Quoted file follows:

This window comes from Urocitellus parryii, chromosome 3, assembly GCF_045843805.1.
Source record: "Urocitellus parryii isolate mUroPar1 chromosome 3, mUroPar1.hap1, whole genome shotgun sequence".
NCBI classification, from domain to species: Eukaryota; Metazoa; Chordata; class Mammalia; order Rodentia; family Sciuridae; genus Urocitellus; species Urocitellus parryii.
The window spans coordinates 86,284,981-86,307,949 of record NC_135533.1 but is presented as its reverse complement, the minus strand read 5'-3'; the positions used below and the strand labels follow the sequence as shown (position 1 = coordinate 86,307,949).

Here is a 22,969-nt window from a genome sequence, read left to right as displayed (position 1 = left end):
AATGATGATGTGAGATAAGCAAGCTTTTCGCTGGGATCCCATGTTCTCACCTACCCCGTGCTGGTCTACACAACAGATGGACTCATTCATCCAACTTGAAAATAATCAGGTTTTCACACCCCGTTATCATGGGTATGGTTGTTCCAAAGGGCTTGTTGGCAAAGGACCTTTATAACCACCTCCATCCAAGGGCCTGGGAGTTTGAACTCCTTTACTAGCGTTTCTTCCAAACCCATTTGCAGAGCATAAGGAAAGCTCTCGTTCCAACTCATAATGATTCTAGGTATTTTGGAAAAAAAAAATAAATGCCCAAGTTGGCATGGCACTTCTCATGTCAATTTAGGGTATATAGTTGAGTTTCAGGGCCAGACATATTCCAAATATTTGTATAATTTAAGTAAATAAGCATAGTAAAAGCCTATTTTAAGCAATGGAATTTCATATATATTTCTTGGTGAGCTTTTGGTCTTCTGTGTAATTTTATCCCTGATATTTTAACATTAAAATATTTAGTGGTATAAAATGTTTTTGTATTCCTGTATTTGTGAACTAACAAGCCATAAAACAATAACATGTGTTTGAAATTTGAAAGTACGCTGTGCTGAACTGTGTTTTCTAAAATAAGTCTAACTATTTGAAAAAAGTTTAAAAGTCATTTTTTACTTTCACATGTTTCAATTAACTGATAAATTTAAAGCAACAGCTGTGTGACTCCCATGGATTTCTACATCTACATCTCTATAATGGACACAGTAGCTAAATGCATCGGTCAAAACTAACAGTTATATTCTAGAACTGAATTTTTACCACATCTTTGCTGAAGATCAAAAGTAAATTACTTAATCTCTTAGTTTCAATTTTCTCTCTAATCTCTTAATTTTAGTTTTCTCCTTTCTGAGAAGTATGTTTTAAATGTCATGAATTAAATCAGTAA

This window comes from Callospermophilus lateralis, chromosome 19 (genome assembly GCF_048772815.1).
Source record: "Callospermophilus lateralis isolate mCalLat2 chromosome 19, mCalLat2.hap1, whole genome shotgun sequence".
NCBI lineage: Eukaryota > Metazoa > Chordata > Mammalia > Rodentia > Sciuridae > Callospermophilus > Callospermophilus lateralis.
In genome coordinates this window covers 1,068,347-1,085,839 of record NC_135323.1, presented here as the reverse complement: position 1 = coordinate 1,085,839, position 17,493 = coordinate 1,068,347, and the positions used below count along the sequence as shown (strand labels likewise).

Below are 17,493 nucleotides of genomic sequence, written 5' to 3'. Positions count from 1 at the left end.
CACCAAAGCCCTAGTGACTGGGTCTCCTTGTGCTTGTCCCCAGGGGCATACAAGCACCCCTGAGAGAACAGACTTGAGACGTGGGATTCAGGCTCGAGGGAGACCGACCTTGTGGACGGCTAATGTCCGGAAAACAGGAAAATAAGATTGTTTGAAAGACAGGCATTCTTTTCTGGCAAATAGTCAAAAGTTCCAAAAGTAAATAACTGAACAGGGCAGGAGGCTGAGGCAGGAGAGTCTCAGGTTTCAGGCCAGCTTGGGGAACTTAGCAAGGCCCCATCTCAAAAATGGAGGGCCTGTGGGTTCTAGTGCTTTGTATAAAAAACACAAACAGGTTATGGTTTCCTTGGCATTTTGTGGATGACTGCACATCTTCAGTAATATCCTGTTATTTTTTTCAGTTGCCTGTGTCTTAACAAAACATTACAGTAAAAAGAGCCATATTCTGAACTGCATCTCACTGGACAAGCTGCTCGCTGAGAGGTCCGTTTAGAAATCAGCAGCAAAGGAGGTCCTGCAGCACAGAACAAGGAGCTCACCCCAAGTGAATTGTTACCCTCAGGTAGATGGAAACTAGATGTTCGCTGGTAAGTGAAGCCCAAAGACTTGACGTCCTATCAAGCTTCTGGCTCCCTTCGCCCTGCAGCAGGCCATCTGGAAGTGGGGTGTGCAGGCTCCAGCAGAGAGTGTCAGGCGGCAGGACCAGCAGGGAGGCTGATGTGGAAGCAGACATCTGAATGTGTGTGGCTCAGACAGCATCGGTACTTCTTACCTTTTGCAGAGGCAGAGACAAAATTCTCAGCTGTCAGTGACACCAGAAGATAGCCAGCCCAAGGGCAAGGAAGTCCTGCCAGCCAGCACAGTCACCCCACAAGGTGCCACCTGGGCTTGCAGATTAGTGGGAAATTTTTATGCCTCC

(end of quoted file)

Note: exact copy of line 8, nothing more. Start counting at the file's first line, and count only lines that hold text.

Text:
Source record: "Callospermophilus lateralis isolate mCalLat2 chromosome 19, mCalLat2.hap1, whole genome shotgun sequence".